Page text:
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No Benefits From Steroid Application On Knee Osteoarthritis; May Increase Cartilage Loss

Update Date: May 18, 2017 11:32 PM EDT
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A study published in the U.S. journal of American Medical Association on steroid use for knee osteoarthritis was recently published. It said that with every two years of using it, can lead to cartilage loss.

Timothy E. McAlindon of Tufts Medical Center in Boston, MA, and his colleagues found that Intra-articular Triamcinolone is indeed used to address inflammation. Although, this can be responsible for worsening condition of knee osteoarthritis (OA).

As per MedicalNewsToday, based on the research, McAlindon and his colleagues are against the injections for knee treatment. Basically, there is no particular treatment of OA. These steroid shots and treatment may help to manage some symptoms but may even make the condition worse, instead of giving pain relief.

Triamcinolone Is Liable For Greater Loss Of Bone Cartilage Volume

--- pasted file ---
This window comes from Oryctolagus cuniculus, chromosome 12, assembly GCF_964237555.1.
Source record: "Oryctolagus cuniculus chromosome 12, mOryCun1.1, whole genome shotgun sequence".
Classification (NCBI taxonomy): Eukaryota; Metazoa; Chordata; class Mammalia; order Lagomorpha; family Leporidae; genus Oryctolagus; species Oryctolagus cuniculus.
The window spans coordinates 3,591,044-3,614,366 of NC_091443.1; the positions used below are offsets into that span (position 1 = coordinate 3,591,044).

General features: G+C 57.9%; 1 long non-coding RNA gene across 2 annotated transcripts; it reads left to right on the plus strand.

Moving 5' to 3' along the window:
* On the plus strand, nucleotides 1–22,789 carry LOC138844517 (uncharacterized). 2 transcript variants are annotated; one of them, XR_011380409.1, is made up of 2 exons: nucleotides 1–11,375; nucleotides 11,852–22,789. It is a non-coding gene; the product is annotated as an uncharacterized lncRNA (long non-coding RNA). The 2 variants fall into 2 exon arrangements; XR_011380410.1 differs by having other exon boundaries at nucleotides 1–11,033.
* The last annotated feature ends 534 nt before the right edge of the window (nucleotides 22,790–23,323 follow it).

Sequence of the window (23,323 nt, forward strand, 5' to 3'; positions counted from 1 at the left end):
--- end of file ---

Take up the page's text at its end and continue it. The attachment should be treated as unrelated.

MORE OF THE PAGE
The research team looked for 140 people with knee arthritis symptoms. All patients had inflammation of the synovial membrane.

According to the study, the team selected 70 patients who took a steroid named corticosteroid triamcinolone every 12 weeks for two years. The remaining 70 patients were given a placebo in the form of saline solution.

It was found out that patients who received triamcinolone were diagnosed with more loss in cartilage volume (0.1 millimeters), than the patients received placebo. They only lost only 0.10 millimeters of cartilage thickness.

Moreover, the research also proved that there is no relief in pain level. The patients suffered the same leve of pain in both cases of receiving both triamcinolone and the placebo. Mostly, this injection is effective for short-term pain relief, whereas placebo effects no change in functions or stiffness while walking.

Why Is Placebo More Effective?

It could be in the form of tablet or shots. The proedure seems to be a real medical treatment but isn’t.

The researchers during studies used a placebo to understand the effect of the medicine they are looking into. “These findings do not support this treatment for patients with symptomatic knee osteoarthritis,” the researchers concluded, as reported by MedicalXpress.

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